Research: Synchronising files

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If you regularly work on multiple computers – a laptop and a desktop, for example, or one machine in your college or department and another at home – a file synchronisation (or ‘syncing’) service will help ensure you always have access to the latest version of all your material, without the hassle of emailing files to yourself or saving them to a flash drive.

Syncing services

Not all services work in exactly the same way, but syncing software typically asks you to specify which files or folders you want to keep synchronised. A copy of these is uploaded to a server, and used to update your other computer(s) next time you connect to the Web. It’s usually also possible to access your documents by logging in from any computer with a Web connection or via a mobile device. Some services store past versions of files, so you can revert to an earlier one or rescue a file that’s been accidentally deleted.

Many services offer a basic account with limited file space (typically about 2GB) free of charge, with the option to pay for more storage and features if you choose to. 

Synchronising Sensitive Data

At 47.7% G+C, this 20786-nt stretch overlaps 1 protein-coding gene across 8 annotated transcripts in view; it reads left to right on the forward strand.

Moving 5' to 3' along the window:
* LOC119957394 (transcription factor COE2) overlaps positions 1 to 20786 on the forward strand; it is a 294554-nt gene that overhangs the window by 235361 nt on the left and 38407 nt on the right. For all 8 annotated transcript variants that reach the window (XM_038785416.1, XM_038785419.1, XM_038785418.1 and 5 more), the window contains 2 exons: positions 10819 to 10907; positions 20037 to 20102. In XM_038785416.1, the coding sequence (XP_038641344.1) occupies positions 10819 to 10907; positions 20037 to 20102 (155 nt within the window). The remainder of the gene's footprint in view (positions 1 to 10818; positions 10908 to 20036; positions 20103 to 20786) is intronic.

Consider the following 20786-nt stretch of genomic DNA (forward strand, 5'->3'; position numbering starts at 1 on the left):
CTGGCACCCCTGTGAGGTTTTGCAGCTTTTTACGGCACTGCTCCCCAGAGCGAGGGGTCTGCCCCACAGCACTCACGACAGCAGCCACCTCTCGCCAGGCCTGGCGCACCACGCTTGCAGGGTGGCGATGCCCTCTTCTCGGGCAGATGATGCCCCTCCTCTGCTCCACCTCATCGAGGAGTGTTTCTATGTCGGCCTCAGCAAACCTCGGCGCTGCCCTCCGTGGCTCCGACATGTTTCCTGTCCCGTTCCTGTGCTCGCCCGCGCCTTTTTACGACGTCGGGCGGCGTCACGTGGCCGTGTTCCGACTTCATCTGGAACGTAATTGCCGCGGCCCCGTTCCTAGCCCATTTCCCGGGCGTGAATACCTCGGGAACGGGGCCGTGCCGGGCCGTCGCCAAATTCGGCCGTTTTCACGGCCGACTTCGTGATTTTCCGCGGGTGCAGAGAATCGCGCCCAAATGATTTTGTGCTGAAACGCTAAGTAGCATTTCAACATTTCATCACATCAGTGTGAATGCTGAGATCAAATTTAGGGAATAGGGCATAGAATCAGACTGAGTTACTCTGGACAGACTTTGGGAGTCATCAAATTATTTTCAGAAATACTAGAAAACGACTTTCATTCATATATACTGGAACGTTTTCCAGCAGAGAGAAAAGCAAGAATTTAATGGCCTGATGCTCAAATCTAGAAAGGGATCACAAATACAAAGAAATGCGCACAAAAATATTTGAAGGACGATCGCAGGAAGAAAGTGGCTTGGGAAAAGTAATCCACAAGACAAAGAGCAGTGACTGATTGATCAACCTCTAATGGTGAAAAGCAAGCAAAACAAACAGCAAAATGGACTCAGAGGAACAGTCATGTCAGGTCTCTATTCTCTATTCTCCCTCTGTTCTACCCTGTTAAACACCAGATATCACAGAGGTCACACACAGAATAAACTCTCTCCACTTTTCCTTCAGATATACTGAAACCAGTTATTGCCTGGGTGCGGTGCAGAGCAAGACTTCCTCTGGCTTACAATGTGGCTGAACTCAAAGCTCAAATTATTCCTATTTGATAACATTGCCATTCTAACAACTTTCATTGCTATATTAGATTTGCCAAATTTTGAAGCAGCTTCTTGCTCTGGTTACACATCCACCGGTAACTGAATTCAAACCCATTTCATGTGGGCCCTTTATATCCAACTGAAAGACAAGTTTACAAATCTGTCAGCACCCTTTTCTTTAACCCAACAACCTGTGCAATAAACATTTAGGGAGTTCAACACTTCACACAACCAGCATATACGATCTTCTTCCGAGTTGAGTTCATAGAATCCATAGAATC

Using third-party cloud based services such as DropBox, Apple's iCloud, or Microsoft's SkyDrive will mean that you will lose some control of your data. For non-sensitive data this may not be a problem. However for data that is confidential or personally sensitive, this could mean a risk of breaching the Data Protection Act 1998 or other legislation - even if a security breach is outside your control.

You should take care to ensure that confidential data is adequately protected using tools such as encryption and password protection of individual files. It is also important to apply the same level of security controls to any copies of data.

Backup

Because syncing your files ensures you have multiple copies of each item (on your own machines, and probably also on your syncing service’s server), it can also function as a form of backup.